I passed my VCP4 way back in 2011. Shortly after (very shortly!) those pesky developers released vSphere5. VMware generously allowed VCP4’s to upgrade by the end of Feb 2012. Whilst that was generous, at the time my brain was frazzled from VCP4 study, I’d only just really got stuck in to vSphere4 deployments and wanted to get hands-on v5 experience before I sat the VCP5 exam.
Time passed. VCP split into VCP-DCV, VCP-Cloud, VCP-DT. V5.0, 5.1 and now 5.5 have been released. Anyway, having missed the Feb 29th deadline I asked for an upgrade course, VMWN5. For various reasons that didn’t materialise and so I was in the limbo of feeling ready to study and sit my VCP5 but not having the qualifying course, e.g. ICM or What’s New.
Now my employer is a VMware Partner and I’d already been taking advantage of the VMware Partner University and got my VTSP5. Although this is a slightly “salesy” qualification it is certainly a lot more technical than most “free” accreditations out there. It’s purpose, as I understand it, is to give you the skills to suggest vSphere solutions to meet customers requirements and needs. The kind of skills you would need for a Technical Sales Engineer type role, say.
So there I sat in limbo, I’d taken advantage of what I could without deciding on shelling out £2500 of my own money to do the ICM course. Then along came a mail. Partners were being given the opportunity to sit the VCP5 as long as they had VCP4 and/or VCP3 and relevant experience with vSphere5.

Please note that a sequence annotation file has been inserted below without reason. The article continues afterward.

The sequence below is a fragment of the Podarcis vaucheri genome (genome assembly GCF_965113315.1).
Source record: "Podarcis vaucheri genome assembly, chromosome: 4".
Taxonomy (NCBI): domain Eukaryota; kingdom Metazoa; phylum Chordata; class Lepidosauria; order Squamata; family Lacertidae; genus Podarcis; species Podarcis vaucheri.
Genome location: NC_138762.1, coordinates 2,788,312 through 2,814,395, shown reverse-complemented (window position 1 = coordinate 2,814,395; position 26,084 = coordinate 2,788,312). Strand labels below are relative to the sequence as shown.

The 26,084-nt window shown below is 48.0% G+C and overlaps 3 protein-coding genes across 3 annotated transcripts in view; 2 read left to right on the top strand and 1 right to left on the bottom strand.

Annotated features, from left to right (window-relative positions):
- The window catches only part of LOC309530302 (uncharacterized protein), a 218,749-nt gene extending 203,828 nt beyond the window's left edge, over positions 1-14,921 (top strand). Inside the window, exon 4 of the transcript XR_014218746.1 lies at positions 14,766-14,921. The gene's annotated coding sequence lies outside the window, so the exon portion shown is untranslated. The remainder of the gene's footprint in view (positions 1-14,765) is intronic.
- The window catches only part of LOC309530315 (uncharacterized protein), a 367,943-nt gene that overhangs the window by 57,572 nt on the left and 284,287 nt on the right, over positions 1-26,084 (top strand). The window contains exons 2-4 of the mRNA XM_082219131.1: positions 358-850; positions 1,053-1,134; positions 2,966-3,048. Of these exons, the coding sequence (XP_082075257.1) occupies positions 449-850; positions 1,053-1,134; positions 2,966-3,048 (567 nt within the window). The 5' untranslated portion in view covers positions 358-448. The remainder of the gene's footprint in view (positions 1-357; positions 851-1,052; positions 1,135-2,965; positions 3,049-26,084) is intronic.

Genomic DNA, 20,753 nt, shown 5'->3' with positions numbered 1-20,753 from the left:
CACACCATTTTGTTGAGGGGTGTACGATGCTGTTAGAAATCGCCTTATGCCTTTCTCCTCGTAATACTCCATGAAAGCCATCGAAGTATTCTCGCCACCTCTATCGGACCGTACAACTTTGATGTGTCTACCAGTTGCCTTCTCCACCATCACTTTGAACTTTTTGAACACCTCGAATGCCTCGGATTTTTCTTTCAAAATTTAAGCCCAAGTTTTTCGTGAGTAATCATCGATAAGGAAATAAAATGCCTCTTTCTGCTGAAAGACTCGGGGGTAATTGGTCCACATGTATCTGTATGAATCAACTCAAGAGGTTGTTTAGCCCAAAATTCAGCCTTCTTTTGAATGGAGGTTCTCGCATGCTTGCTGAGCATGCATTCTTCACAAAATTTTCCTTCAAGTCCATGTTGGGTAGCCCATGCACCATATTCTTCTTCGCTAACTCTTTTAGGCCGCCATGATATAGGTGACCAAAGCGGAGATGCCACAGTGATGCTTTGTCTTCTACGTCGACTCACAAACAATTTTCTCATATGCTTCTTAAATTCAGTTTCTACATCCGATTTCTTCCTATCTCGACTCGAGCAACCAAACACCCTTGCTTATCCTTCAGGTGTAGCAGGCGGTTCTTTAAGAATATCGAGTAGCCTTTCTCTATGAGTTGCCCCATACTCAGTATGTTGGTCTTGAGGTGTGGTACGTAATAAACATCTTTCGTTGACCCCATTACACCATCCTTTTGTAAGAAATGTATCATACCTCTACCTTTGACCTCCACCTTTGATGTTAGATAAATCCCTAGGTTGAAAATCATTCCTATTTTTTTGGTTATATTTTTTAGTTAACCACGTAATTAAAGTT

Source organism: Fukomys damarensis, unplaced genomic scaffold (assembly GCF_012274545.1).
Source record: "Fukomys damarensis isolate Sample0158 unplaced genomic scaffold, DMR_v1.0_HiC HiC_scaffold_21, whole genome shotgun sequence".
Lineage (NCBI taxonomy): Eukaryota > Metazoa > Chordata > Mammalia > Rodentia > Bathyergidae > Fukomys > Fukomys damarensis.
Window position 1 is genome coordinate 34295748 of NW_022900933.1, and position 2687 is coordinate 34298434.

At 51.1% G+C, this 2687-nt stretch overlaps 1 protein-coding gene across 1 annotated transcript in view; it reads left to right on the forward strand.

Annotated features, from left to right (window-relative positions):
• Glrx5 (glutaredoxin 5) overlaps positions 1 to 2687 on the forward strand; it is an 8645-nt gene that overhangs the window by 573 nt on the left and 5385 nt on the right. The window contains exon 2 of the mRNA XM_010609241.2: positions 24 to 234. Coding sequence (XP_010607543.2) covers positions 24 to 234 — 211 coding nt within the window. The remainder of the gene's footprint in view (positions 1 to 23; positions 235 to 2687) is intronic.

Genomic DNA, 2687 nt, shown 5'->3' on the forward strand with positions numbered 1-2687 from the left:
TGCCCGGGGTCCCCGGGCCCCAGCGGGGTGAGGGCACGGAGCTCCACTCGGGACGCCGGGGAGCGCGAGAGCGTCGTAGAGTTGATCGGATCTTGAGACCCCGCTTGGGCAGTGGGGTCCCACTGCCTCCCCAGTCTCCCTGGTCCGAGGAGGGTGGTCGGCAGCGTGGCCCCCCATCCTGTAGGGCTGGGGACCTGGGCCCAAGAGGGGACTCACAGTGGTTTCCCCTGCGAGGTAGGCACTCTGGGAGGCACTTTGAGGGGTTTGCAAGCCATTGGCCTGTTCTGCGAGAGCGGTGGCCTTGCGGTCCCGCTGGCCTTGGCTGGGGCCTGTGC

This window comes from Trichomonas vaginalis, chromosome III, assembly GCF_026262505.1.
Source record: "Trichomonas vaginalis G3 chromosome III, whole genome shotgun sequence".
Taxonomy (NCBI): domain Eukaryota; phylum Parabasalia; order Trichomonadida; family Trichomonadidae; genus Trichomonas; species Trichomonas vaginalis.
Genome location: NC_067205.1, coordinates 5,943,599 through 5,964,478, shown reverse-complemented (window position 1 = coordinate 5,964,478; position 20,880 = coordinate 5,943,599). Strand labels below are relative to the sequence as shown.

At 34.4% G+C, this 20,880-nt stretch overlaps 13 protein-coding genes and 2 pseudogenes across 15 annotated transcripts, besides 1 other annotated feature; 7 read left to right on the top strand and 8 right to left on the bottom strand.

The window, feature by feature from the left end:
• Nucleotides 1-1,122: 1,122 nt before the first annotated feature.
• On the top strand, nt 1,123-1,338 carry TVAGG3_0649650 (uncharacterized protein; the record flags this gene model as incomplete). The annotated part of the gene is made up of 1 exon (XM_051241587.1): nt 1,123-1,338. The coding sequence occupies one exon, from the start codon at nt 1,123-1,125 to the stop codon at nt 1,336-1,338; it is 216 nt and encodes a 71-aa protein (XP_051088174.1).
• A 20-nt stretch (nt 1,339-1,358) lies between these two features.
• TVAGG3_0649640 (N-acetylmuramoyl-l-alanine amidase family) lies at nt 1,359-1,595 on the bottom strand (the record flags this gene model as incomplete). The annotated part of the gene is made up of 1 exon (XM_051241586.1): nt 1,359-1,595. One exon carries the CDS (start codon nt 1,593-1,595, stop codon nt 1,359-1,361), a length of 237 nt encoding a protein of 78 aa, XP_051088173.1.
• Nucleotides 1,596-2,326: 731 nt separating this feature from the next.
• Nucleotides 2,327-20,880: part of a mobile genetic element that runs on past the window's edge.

After a lot of fiddling about to get pre-authorised and then finding some vouchers didn’t work, it was confirmed yesterday that the exam would be approved and that I can sit it.
So here begins my journey. I will be blogging it as much for my own purposes. If someone else finds this useful great. I know that I’m probably 10,987th in the line of people to do a “my vcp revision blog” but I’m going to be looking for others who have done so already and referencing them heavily (with credit of course!).
As Scott Vesey said when I did the ICM VI3 course and the VMWN4.1 course (and on his blog) the simple key to the exam is BLUEPRINT BLUEPRINT BLUEPRINT
If it’s not on the Blueprint. It won’t be in the exam. So don’t waste time studying it.
As such I’ll be following the tried and tested route of many others of writing a post per objective.
There are 7 Sections, each with 2 to 5 objectives. Each objective has between 23 and 46 “knowledge items”
This may sound daunting but someone’s already broken down those hundreds of bits of knowledge and if you’ve used vSphere5 lots and installed it and if you have a homelab of any sort then between practical and documentation you should be able to read about it, e.g. the available editions of vCenter, or do it, for say expanding a Thin-Provisioned disk to Thick.
Next up brief post about me and my setup and revision plan, then straight into the objectives.